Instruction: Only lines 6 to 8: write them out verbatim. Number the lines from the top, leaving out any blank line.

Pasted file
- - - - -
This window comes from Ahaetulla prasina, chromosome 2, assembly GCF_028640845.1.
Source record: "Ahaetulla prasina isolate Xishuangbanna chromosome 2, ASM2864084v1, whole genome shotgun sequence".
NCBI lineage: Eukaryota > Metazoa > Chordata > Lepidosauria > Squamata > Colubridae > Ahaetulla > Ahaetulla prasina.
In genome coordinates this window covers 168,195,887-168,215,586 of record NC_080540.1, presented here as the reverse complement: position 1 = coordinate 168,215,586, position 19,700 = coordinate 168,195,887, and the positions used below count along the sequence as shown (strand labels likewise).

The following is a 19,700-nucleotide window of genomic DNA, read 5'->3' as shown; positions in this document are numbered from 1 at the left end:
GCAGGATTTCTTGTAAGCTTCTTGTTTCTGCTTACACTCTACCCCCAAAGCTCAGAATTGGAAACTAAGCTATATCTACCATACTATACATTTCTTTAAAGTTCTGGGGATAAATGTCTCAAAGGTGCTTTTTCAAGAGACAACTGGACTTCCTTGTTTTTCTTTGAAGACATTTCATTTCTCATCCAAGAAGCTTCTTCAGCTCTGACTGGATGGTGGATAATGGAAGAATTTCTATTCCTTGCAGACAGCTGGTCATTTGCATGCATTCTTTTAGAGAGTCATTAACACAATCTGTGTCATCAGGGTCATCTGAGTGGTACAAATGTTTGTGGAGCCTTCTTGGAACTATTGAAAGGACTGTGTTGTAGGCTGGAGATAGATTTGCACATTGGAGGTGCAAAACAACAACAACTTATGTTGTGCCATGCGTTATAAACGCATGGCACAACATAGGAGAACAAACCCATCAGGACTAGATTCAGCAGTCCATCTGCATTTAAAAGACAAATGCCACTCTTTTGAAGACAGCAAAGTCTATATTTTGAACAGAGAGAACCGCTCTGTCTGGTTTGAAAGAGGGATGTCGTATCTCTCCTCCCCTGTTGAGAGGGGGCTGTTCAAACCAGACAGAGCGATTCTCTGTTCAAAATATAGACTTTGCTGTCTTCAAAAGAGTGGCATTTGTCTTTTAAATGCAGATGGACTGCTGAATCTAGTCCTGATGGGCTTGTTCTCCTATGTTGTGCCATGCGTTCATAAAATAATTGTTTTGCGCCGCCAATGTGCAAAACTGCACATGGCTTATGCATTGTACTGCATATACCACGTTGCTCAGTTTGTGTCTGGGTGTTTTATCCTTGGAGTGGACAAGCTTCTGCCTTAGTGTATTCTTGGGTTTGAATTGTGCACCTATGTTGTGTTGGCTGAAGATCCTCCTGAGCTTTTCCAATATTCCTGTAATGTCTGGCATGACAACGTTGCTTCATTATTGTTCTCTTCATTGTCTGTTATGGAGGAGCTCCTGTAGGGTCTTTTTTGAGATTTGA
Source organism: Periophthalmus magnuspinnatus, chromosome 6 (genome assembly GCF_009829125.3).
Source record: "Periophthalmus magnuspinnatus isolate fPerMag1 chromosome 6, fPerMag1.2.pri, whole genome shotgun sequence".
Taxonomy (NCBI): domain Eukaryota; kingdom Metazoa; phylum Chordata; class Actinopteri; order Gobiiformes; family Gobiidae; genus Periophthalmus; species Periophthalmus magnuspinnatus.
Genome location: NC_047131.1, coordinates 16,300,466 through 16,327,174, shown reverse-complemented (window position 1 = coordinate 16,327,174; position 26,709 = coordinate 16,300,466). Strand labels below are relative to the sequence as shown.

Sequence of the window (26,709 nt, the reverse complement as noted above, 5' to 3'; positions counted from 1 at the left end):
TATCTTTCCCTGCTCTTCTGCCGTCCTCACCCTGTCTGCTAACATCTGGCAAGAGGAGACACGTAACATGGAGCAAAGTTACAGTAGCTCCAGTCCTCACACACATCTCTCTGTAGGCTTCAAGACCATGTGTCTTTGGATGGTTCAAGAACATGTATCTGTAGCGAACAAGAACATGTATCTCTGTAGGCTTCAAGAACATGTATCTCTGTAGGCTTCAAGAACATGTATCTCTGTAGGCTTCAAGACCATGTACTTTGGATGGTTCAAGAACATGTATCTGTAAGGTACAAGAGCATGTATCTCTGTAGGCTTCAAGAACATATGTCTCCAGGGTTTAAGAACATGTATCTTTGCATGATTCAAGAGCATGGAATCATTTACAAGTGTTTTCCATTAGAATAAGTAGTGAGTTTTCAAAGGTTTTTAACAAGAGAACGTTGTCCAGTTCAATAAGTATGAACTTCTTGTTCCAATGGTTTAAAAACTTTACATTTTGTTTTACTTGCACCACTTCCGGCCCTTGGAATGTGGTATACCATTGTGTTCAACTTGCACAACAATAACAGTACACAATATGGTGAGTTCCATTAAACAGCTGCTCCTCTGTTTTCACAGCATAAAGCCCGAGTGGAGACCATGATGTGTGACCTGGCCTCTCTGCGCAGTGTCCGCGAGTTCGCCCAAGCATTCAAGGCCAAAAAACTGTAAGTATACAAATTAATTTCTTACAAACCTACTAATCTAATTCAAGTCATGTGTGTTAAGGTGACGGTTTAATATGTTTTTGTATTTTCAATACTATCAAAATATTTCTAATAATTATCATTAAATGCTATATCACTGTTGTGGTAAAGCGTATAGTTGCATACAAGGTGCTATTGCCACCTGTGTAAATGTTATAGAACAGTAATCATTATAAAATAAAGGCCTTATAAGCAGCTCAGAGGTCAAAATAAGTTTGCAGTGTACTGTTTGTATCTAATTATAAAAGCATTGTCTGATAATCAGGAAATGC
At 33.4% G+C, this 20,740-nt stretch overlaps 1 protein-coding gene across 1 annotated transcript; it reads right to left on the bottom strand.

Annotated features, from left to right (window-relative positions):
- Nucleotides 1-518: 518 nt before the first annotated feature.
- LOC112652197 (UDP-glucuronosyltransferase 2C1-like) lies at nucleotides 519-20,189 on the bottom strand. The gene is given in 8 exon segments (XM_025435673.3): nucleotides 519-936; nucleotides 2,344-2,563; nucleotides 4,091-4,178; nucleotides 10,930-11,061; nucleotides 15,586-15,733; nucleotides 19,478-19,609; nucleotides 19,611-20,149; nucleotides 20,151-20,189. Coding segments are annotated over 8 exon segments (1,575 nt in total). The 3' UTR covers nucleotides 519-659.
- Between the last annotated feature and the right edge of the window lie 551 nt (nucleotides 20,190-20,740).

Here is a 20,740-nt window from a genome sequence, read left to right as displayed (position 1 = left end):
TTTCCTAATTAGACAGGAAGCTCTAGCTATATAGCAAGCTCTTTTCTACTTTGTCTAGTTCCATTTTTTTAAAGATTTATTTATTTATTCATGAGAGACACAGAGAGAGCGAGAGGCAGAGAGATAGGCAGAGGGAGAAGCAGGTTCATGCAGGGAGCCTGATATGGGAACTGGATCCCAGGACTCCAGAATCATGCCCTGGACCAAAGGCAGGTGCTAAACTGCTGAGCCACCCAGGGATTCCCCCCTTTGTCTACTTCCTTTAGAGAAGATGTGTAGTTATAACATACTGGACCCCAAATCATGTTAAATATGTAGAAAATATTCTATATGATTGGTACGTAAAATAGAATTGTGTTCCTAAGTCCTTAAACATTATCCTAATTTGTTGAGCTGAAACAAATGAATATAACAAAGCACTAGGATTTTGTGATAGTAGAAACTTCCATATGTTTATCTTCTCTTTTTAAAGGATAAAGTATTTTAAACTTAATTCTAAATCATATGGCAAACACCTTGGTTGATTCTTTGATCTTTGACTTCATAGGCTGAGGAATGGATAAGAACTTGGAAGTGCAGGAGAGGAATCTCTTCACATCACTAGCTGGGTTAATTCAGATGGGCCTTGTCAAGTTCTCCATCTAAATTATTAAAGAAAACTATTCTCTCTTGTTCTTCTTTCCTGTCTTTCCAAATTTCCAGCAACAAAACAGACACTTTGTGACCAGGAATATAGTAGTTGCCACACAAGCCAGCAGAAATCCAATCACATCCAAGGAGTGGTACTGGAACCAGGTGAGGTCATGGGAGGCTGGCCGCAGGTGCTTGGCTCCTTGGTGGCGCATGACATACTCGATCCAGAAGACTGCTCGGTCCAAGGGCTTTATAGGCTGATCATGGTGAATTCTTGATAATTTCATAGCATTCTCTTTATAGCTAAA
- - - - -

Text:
GCAGGATTTCTTGTAAGCTTCTTGTTTCTGCTTACACTCTACCCCCAAAGCTCAGAATTGGAAACTAAGCTATATCTACCATACTATACATTTCTTTAAAGTTCTGGGGATAAATGTCTCAAAGGTGCTTTTTCAAGAGACAACTGGACTTCCTTGTTTTTCTTTGAAGACATTTCATTTCTCATCCAAGAAGCTTCTTCAGCTCTGACTGGATGGTGGATAATGGAAGAATTTCTATTCCTTGCAGACAGCTGGTCATTTGCATGCATTCTTTTAGAGAGTCATTAACACAATCTGTGTCATCAGGGTCATCTGAGTGGTACAAATGTTTGTGGAGCCTTCTTGGAACTATTGAAAGGACTGTGTTGTAGGCTGGAGATAGATTTGCACATTGGAGGTGCAAAACAACAACAACTTATGTTGTGCCATGCGTTATAAACGCATGGCACAACATAGGAGAACAAACCCATCAGGACTAGATTCAGCAGTCCATCTGCATTTAAAAGACAAATGCCACTCTTTTGAAGACAGCAAAGTCTATATTTTGAACAGAGAGAACCGCTCTGTCTGGTTTGAAAGAGGGATGTCGTATCTCTCCTCCCCTGTTGAGAGGGGGCTGTTCAAACCAGACAGAGCGATTCTCTGTTCAAAATATAGACTTTGCTGTCTTCAAAAGAGTGGCATTTGTCTTTTAAATGCAGATGGACTGCTGAATCTAGTCCTGATGGGCTTGTTCTCCTATGTTGTGCCATGCGTTCATAAAATAATTGTTTTGCGCCGCCAATGTGCAAAACTGCACATGGCTTATGCATTGTACTGCATATACCACGTTGCTCAGTTTGTGTCTGGGTGTTTTATCCTTGGAGTGGACAAGCTTCTGCCTTAGTGTATTCTTGGGTTTGAATTGTGCACCTATGTTGTGTTGGCTGAAGATCCTCCTGAGCTTTTCCAATATTCCTGTAATGTCTGGCATGACAACGTTGCTTCATTATTGTTCTCTTCATTGTCTGTTATGGAGGAGCTCCTGTAGGGTCTTTTTTGAGATTTGA
Source organism: Periophthalmus magnuspinnatus, chromosome 6 (genome assembly GCF_009829125.3).
Source record: "Periophthalmus magnuspinnatus isolate fPerMag1 chromosome 6, fPerMag1.2.pri, whole genome shotgun sequence".